What’s more, the CEO that interviewed her sat wide-eyed at the prospect of having a Sales Director that would be on the ground for most of the 52 weeks per year he needed her, to say nothing of the cost and upheaval to the team left behind.

Those drivers may be personal, familial or financial….but the positive impact on the environment if it becomes common place is significant. Unless your surname is Branson, Walsh or Al Maktoum.

Even at a national level, the dramatic reduction in physical meetings, and time moved away from the UK’s road and rail networks and on to the increasing choice of virtual platforms as the same impact on time/cost/efficiency/environment as the perceptively more glamourous world of international travel.

So what of the short-term future for Exec Search?

Like I admitted in March’s blog The one with Recruitment and a Coronavirus, I’ve no real idea. I don’t think anyone really has. The signs then were optimistic. Roles created due to the Coronavirus (directly or due to executive time permitting greater strategic planning).

Those signs are equally relevant and present today. The recession that is inevitable after this crisis will be the fourth I’ve recruited in (and through….hopefully!). Exec Search is a great barometer of business activity and confidence, but the wider recruitment sector can be one of the last to emerge out of economic slowdowns. BUT….. my last three recessions were dogged with a lack of appetite to recruit. This time it is different.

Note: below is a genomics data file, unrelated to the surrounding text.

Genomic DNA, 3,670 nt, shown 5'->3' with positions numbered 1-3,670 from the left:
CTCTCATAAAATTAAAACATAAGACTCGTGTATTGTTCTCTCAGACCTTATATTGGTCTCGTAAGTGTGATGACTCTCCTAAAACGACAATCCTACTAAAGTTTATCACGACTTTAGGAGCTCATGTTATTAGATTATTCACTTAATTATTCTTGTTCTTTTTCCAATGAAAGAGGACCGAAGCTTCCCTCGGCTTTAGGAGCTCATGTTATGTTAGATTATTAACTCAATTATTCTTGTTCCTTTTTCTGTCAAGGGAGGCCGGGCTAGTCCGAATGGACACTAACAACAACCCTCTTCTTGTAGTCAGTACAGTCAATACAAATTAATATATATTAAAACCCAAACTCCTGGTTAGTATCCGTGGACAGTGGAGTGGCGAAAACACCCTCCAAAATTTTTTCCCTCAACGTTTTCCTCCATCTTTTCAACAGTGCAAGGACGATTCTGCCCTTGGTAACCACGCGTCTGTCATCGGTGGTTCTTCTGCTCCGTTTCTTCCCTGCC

The conversations we’ve had for the last 7 weeks have had a common theme, businesses WANT to recruit but just can’t at the moment. Back to where we started, the exec job market was buoyant. Quality candidate scarcity, all-time low unemployment/high-employment and tempered optimism from an economy that had solid foundations.

Add into that the already-in-discussion boardroom shake-ups as discussed in last week’s blog Boardroom clear-outs. A new epidemic?, the signs are good.

For the north at least…..